Eight in 10 Bankers See Open Banking as an Opportunity
Banks are re-thinking their business models and embracing fintech, in search for profitability, Temenos-Accenture report finds
GENEVA, Switzerland – January 16, 2018 – Eight in 10 bankers see Open Banking as more of an opportunity than a threat and 62 percent would be prepared to distribute third-party products through their platforms and channels, according to Temenos' 10th annual banking survey. The findings underscore banks' willingness to change their business models to improve profitability, which emerged as the top concern in the survey. The report, 'Searching for profitability in a fast-changing world' is co-authored by Temenos and Accenture, and includes a survey of 248 senior banking executives from across the globe.
According to the findings, banks increasingly view other banks – rather than non-bank entrants – as their main competitive threat. New challenger banks are now perceived as the leading competition, cited by 22 percent of respondents, which may explain why many banks are now launching digital brands themselves. At the same time, there is a growing acceptance that fintechs could help banks alleviate competitive pressures, with the majority of respondents expressing interest in collaborating with fintechs. However, banks face challenges working with fintechs, with more than half (55 percent) of respondents flagging their internal procurement process as a major hurdle to successful collaboration.
Recognizing that profitability is a structural, rather than a cyclical issue, the report found that banks are increasing their IT budgets to digitize operations. Two-thirds of respondents expected their budgets to be higher in 2018, and 23 percent named core banking platform replacement as their top IT spending priority.
"As European banks ready their networks for compliance with Open Banking regulations like PSD2, banks across the globe are identifying opportunities to use Open Banking to drive new revenue streams by offering services to third parties, such as consumer credit checks and identity management," Said Alan McIntyre, a senior managing director at Accenture and head of its Banking practice. "Banks have an opportunity to use their trusted position with consumers to own the customer relationship and provide the seamless digital experience customers want."
David Arnott, Chief Executive Officer, Temenos, said:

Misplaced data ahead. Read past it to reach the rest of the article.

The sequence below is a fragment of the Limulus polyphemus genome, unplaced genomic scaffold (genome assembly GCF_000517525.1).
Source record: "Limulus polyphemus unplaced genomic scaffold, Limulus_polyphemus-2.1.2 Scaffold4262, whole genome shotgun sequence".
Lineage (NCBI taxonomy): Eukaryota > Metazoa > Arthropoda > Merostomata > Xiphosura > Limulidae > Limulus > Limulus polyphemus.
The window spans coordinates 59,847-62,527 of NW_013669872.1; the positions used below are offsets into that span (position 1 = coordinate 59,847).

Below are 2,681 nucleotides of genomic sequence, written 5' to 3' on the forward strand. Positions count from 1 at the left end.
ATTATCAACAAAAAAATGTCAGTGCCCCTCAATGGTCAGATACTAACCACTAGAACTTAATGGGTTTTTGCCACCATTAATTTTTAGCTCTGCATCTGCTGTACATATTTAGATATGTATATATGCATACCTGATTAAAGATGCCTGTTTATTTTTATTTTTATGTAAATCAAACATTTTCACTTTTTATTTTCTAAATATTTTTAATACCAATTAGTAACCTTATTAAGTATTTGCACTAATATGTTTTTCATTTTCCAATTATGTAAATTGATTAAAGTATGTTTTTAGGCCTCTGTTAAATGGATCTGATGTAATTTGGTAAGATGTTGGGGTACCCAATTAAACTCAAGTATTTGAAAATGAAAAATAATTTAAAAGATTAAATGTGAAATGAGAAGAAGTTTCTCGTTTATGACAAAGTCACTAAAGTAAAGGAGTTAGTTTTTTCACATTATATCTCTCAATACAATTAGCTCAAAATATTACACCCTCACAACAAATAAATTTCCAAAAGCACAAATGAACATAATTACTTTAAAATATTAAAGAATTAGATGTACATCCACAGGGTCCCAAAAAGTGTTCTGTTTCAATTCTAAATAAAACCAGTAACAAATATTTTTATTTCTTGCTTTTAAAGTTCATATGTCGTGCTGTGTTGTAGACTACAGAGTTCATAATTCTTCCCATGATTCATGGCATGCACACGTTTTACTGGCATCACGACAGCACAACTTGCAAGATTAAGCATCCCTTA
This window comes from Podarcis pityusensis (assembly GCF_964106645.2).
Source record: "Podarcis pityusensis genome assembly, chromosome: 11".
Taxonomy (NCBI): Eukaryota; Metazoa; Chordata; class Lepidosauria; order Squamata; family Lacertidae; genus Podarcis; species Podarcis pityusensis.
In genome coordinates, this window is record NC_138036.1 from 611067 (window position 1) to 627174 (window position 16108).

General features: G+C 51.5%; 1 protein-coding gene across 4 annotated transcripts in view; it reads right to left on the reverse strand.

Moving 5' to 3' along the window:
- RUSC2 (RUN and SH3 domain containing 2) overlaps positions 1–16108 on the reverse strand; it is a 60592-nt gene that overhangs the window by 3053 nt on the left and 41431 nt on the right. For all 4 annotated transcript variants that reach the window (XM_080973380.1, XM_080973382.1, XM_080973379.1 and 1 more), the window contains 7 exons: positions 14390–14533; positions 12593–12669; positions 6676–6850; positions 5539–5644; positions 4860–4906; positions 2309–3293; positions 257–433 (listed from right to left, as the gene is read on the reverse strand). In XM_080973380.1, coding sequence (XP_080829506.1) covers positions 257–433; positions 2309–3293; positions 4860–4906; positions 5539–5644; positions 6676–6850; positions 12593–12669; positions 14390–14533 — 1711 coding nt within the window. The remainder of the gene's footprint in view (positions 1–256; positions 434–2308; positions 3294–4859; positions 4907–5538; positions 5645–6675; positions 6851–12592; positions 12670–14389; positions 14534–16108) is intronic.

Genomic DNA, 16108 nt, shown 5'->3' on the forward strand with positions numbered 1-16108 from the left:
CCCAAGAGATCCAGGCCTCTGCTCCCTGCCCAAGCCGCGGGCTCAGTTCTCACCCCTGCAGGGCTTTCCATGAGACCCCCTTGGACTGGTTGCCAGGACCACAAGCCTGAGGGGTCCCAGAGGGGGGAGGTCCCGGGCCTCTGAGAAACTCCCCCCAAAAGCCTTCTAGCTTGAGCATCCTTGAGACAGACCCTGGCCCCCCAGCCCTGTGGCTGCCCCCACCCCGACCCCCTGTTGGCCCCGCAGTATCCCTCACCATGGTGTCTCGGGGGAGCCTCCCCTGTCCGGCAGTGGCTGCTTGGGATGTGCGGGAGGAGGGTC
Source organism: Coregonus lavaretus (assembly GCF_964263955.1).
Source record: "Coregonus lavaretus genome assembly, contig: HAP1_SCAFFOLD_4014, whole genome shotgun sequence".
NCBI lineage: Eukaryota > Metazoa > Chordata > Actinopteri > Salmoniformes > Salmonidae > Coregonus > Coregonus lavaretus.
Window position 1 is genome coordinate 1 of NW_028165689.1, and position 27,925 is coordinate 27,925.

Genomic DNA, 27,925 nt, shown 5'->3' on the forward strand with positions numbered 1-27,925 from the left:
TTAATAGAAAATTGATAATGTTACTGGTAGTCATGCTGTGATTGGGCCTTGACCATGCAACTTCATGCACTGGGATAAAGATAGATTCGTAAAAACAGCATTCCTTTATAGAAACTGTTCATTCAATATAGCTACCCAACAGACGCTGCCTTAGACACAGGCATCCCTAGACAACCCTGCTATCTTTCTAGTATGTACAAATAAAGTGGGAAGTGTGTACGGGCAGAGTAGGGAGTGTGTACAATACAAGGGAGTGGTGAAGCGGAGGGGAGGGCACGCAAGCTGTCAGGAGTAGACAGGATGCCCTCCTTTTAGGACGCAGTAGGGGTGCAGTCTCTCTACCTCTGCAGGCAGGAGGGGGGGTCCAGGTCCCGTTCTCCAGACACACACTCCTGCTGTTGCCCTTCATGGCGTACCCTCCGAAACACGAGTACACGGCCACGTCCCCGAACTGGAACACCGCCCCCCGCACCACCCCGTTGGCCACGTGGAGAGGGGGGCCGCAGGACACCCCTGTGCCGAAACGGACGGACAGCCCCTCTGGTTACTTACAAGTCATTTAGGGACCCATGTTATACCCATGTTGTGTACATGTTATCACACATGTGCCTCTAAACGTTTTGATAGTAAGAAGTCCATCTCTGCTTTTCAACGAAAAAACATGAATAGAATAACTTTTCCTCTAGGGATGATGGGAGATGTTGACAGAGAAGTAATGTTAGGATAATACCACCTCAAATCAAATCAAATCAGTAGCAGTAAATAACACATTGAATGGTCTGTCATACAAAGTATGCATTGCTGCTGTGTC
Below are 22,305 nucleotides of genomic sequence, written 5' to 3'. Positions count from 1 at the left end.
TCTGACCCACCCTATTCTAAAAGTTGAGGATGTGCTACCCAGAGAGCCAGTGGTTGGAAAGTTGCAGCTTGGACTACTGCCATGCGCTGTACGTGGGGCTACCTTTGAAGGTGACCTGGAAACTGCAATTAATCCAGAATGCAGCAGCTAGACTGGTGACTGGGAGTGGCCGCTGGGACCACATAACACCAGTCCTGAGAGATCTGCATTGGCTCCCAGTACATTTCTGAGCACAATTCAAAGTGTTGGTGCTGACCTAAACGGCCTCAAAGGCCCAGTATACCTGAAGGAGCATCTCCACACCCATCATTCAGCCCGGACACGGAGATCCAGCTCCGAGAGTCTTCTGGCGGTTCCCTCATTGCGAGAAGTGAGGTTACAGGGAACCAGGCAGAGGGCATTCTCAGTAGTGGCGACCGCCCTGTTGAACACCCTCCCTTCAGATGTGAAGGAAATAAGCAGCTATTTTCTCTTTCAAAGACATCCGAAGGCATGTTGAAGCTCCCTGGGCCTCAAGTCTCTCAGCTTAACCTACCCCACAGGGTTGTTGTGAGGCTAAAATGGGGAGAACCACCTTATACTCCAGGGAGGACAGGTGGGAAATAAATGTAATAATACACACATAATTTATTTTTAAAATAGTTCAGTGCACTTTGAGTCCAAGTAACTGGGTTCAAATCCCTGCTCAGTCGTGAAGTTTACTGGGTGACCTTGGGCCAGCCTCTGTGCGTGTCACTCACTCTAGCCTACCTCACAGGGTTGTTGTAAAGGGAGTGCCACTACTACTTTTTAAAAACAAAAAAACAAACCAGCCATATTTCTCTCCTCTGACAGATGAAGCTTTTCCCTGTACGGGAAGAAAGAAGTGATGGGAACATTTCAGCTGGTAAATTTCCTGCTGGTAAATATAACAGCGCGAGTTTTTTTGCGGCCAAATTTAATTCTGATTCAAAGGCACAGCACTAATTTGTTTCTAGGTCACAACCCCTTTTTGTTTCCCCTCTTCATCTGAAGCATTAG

"Banks increasingly recognize what it takes to succeed in the digital age. To compete effectively against challenger brands and internet platforms, they need to embrace end-to-end system replacement. This will allow them to digitize operations, offer data-driven and personalized customer experiences and open up their platforms to third-parties. As the survey shows, banks are upping their investments in the right areas, notably core replacement, which leaves them well-placed for the future. However, for those banks deferring digitization efforts or limiting them to digital channels, the future will be less forgiving."
Other key findings include:
- Challenges: Respondents cited profitability as the biggest challenge to their business.
Other concerns included meeting regulatory requirements, securing customer loyalty using data effectively, addressing increased competition and managing the growing risk of cybercrime (cited by 17 percent, 17 percent, 15 percent, 15 percent and 10 percent, respectively).
- Digital engagement: In 10 years, bankers estimate that two-thirds of customer interactions will be through chatbots. They believe that only 7 percent of interactions will be in-person.
- Cloud technology: Cloud is gaining traction within banks. Only 22 percent of respondents are now worried about data security in implementing cloud solutions, compared to 50 percent in 2011, and only 29 percent cited regulation as a barrier to adoption vs 39 percent in 2012.
Temenos interviewed 248 bankers over three days at the Temenos Community Forum (TCF 2017), held in Lisbon. Sixty percent of respondents are C-level executives.
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